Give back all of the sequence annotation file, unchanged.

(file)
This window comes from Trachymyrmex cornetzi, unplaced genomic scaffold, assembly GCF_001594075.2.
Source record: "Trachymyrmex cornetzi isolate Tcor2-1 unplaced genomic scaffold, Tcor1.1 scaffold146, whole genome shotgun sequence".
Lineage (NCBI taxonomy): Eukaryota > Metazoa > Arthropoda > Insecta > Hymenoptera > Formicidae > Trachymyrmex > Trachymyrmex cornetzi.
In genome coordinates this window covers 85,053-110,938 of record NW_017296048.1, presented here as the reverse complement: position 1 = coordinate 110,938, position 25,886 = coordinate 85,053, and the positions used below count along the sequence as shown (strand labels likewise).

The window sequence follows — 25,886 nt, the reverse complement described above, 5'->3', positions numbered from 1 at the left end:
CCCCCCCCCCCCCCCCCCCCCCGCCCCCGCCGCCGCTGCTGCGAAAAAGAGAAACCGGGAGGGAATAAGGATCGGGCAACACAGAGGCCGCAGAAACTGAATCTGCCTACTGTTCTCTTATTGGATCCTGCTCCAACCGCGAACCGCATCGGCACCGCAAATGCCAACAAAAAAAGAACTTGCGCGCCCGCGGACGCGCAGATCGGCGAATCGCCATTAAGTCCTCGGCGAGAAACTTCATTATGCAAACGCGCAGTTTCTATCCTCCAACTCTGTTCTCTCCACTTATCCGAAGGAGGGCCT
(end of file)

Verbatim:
This window comes from Trachymyrmex cornetzi, unplaced genomic scaffold, assembly GCF_001594075.2.
Source record: "Trachymyrmex cornetzi isolate Tcor2-1 unplaced genomic scaffold, Tcor1.1 scaffold146, whole genome shotgun sequence".
Lineage (NCBI taxonomy): Eukaryota > Metazoa > Arthropoda > Insecta > Hymenoptera > Formicidae > Trachymyrmex > Trachymyrmex cornetzi.
In genome coordinates this window covers 85,053-110,938 of record NW_017296048.1, presented here as the reverse complement: position 1 = coordinate 110,938, position 25,886 = coordinate 85,053, and the positions used below count along the sequence as shown (strand labels likewise).

The window sequence follows — 25,886 nt, the reverse complement described above, 5'->3', positions numbered from 1 at the left end:
CCCCCCCCCCCCCCCCCCCCCCGCCCCCGCCGCCGCTGCTGCGAAAAAGAGAAACCGGGAGGGAATAAGGATCGGGCAACACAGAGGCCGCAGAAACTGAATCTGCCTACTGTTCTCTTATTGGATCCTGCTCCAACCGCGAACCGCATCGGCACCGCAAATGCCAACAAAAAAAGAACTTGCGCGCCCGCGGACGCGCAGATCGGCGAATCGCCATTAAGTCCTCGGCGAGAAACTTCATTATGCAAACGCGCAGTTTCTATCCTCCAACTCTGTTCTCTCCACTTATCCGAAGGAGGGCCT